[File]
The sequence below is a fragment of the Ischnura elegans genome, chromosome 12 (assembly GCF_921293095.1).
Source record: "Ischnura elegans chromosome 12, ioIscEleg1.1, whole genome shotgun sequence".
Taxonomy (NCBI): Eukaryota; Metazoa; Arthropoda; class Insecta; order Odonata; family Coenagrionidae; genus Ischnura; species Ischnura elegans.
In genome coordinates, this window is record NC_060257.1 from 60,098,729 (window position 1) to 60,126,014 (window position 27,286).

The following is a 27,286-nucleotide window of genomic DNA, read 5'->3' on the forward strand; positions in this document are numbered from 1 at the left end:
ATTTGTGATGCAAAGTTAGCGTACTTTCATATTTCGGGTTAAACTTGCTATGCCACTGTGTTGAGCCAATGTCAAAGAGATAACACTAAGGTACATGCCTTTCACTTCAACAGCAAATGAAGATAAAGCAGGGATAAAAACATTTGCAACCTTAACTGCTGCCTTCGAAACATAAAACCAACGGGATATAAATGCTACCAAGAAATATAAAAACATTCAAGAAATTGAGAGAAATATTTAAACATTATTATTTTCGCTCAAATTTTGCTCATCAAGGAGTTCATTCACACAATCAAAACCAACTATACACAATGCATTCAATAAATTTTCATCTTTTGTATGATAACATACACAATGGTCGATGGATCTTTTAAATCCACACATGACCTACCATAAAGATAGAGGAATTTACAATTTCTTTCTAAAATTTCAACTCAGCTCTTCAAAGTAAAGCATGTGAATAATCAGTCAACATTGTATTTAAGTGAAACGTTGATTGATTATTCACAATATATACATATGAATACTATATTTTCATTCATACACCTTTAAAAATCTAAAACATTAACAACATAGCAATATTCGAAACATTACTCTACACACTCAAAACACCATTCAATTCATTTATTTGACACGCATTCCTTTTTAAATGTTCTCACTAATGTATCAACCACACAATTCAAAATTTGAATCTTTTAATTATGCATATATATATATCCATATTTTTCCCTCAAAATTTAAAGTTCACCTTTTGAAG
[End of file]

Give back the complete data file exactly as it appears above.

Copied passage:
The sequence below is a fragment of the Ischnura elegans genome, chromosome 12 (assembly GCF_921293095.1).
Source record: "Ischnura elegans chromosome 12, ioIscEleg1.1, whole genome shotgun sequence".
Taxonomy (NCBI): Eukaryota; Metazoa; Arthropoda; class Insecta; order Odonata; family Coenagrionidae; genus Ischnura; species Ischnura elegans.
In genome coordinates, this window is record NC_060257.1 from 60,098,729 (window position 1) to 60,126,014 (window position 27,286).

The following is a 27,286-nucleotide window of genomic DNA, read 5'->3' on the forward strand; positions in this document are numbered from 1 at the left end:
ATTTGTGATGCAAAGTTAGCGTACTTTCATATTTCGGGTTAAACTTGCTATGCCACTGTGTTGAGCCAATGTCAAAGAGATAACACTAAGGTACATGCCTTTCACTTCAACAGCAAATGAAGATAAAGCAGGGATAAAAACATTTGCAACCTTAACTGCTGCCTTCGAAACATAAAACCAACGGGATATAAATGCTACCAAGAAATATAAAAACATTCAAGAAATTGAGAGAAATATTTAAACATTATTATTTTCGCTCAAATTTTGCTCATCAAGGAGTTCATTCACACAATCAAAACCAACTATACACAATGCATTCAATAAATTTTCATCTTTTGTATGATAACATACACAATGGTCGATGGATCTTTTAAATCCACACATGACCTACCATAAAGATAGAGGAATTTACAATTTCTTTCTAAAATTTCAACTCAGCTCTTCAAAGTAAAGCATGTGAATAATCAGTCAACATTGTATTTAAGTGAAACGTTGATTGATTATTCACAATATATACATATGAATACTATATTTTCATTCATACACCTTTAAAAATCTAAAACATTAACAACATAGCAATATTCGAAACATTACTCTACACACTCAAAACACCATTCAATTCATTTATTTGACACGCATTCCTTTTTAAATGTTCTCACTAATGTATCAACCACACAATTCAAAATTTGAATCTTTTAATTATGCATATATATATATCCATATTTTTCCCTCAAAATTTAAAGTTCACCTTTTGAAG